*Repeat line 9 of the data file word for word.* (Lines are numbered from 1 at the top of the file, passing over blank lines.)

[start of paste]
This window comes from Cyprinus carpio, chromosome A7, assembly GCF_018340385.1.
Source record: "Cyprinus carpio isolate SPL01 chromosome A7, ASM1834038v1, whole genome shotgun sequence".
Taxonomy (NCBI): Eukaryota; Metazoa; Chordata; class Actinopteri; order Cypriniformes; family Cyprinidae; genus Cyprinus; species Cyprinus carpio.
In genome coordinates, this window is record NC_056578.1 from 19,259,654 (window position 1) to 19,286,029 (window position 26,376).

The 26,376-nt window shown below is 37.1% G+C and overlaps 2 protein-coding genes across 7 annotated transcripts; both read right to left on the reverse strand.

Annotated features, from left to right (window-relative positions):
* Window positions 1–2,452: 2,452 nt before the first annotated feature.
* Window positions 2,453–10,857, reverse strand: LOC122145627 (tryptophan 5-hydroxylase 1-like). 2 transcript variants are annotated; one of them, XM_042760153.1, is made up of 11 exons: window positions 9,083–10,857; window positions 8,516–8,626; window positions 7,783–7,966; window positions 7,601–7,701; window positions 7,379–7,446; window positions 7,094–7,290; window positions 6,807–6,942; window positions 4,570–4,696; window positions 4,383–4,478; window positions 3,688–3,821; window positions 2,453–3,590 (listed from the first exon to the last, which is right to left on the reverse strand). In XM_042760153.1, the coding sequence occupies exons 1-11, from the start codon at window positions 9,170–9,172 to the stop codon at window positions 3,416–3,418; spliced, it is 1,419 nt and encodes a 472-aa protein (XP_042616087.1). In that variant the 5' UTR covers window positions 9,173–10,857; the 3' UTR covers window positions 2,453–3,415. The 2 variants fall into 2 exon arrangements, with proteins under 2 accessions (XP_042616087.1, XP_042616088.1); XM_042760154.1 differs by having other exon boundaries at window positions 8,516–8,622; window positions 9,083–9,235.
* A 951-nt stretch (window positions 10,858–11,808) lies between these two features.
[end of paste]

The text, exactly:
* A 951-nt stretch (window positions 10,858–11,808) lies between these two features.